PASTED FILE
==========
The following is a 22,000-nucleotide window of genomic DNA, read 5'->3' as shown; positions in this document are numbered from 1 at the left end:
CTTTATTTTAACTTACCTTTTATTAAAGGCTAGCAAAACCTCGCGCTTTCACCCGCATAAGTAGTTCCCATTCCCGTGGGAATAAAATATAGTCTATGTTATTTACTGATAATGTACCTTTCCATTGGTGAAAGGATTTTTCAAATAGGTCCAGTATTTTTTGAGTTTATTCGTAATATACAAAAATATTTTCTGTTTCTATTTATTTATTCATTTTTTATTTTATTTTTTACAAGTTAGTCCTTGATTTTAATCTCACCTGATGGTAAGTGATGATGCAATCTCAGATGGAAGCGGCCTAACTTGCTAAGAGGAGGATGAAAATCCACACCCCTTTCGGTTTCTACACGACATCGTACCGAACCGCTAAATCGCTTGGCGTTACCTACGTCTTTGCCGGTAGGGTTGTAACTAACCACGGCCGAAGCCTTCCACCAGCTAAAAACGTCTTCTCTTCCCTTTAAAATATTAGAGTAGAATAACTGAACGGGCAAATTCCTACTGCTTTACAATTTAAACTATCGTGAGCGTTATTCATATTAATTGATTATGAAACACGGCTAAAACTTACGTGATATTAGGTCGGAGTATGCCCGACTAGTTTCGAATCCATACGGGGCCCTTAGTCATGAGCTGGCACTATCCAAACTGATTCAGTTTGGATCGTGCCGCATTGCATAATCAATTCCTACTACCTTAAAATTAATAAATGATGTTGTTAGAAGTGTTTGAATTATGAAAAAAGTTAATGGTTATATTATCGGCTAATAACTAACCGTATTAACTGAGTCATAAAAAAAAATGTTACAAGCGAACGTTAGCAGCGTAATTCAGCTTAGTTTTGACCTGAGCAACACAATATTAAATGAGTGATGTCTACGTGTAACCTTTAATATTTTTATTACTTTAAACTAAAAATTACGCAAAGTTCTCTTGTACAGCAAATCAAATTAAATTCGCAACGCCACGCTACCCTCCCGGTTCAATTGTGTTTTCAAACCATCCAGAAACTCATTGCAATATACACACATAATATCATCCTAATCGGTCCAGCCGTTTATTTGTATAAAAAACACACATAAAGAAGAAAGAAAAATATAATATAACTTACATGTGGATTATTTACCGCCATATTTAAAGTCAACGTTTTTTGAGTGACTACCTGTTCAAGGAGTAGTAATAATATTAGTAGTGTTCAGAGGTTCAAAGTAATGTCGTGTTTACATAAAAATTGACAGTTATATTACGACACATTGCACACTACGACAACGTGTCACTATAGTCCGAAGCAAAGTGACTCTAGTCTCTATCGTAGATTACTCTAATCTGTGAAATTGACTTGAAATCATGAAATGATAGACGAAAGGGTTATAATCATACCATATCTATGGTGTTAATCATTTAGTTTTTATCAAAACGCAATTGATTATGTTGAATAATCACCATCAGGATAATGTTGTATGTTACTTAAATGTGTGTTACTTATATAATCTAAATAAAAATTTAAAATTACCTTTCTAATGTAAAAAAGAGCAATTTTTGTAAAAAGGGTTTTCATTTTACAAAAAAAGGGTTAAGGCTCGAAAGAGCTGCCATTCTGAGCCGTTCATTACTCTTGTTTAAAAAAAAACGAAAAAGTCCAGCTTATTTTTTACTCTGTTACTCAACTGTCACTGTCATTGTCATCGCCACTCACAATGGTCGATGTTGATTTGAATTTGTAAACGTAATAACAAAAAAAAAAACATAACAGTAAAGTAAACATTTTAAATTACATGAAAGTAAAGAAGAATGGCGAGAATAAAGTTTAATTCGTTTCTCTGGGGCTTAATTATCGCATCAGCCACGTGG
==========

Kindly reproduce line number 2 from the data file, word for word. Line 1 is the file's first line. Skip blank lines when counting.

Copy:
CTTTATTTTAACTTACCTTTTATTAAAGGCTAGCAAAACCTCGCGCTTTCACCCGCATAAGTAGTTCCCATTCCCGTGGGAATAAAATATAGTCTATGTTATTTACTGATAATGTACCTTTCCATTGGTGAAAGGATTTTTCAAATAGGTCCAGTATTTTTTGAGTTTATTCGTAATATACAAAAATATTTTCTGTTTCTATTTATTTATTCATTTTTTATTTTATTTTTTACAAGTTAGTCCTTGATTTTAATCTCACCTGATGGTAAGTGATGATGCAATCTCAGATGGAAGCGGCCTAACTTGCTAAGAGGAGGATGAAAATCCACACCCCTTTCGGTTTCTACACGACATCGTACCGAACCGCTAAATCGCTTGGCGTTACCTACGTCTTTGCCGGTAGGGTTGTAACTAACCACGGCCGAAGCCTTCCACCAGCTAAAAACGTCTTCTCTTCCCTTTAAAATATTAGAGTAGAATAACTGAACGGGCAAATTCCTACTGCTTTACAATTTAAACTATCGTGAGCGTTATTCATATTAATTGATTATGAAACACGGCTAAAACTTACGTGATATTAGGTCGGAGTATGCCCGACTAGTTTCGAATCCATACGGGGCCCTTAGTCATGAGCTGGCACTATCCAAACTGATTCAGTTTGGATCGTGCCGCATTGCATAATCAATTCCTACTACCTTAAAATTAATAAATGATGTTGTTAGAAGTGTTTGAATTATGAAAAAAGTTAATGGTTATATTATCGGCTAATAACTAACCGTATTAACTGAGTCATAAAAAAAAATGTTACAAGCGAACGTTAGCAGCGTAATTCAGCTTAGTTTTGACCTGAGCAACACAATATTAAATGAGTGATGTCTACGTGTAACCTTTAATATTTTTATTACTTTAAACTAAAAATTACGCAAAGTTCTCTTGTACAGCAAATCAAATTAAATTCGCAACGCCACGCTACCCTCCCGGTTCAATTGTGTTTTCAAACCATCCAGAAACTCATTGCAATATACACACATAATATCATCCTAATCGGTCCAGCCGTTTATTTGTATAAAAAACACACATAAAGAAGAAAGAAAAATATAATATAACTTACATGTGGATTATTTACCGCCATATTTAAAGTCAACGTTTTTTGAGTGACTACCTGTTCAAGGAGTAGTAATAATATTAGTAGTGTTCAGAGGTTCAAAGTAATGTCGTGTTTACATAAAAATTGACAGTTATATTACGACACATTGCACACTACGACAACGTGTCACTATAGTCCGAAGCAAAGTGACTCTAGTCTCTATCGTAGATTACTCTAATCTGTGAAATTGACTTGAAATCATGAAATGATAGACGAAAGGGTTATAATCATACCATATCTATGGTGTTAATCATTTAGTTTTTATCAAAACGCAATTGATTATGTTGAATAATCACCATCAGGATAATGTTGTATGTTACTTAAATGTGTGTTACTTATATAATCTAAATAAAAATTTAAAATTACCTTTCTAATGTAAAAAAGAGCAATTTTTGTAAAAAGGGTTTTCATTTTACAAAAAAAGGGTTAAGGCTCGAAAGAGCTGCCATTCTGAGCCGTTCATTACTCTTGTTTAAAAAAAAACGAAAAAGTCCAGCTTATTTTTTACTCTGTTACTCAACTGTCACTGTCATTGTCATCGCCACTCACAATGGTCGATGTTGATTTGAATTTGTAAACGTAATAACAAAAAAAAAAACATAACAGTAAAGTAAACATTTTAAATTACATGAAAGTAAAGAAGAATGGCGAGAATAAAGTTTAATTCGTTTCTCTGGGGCTTAATTATCGCATCAGCCACGTGG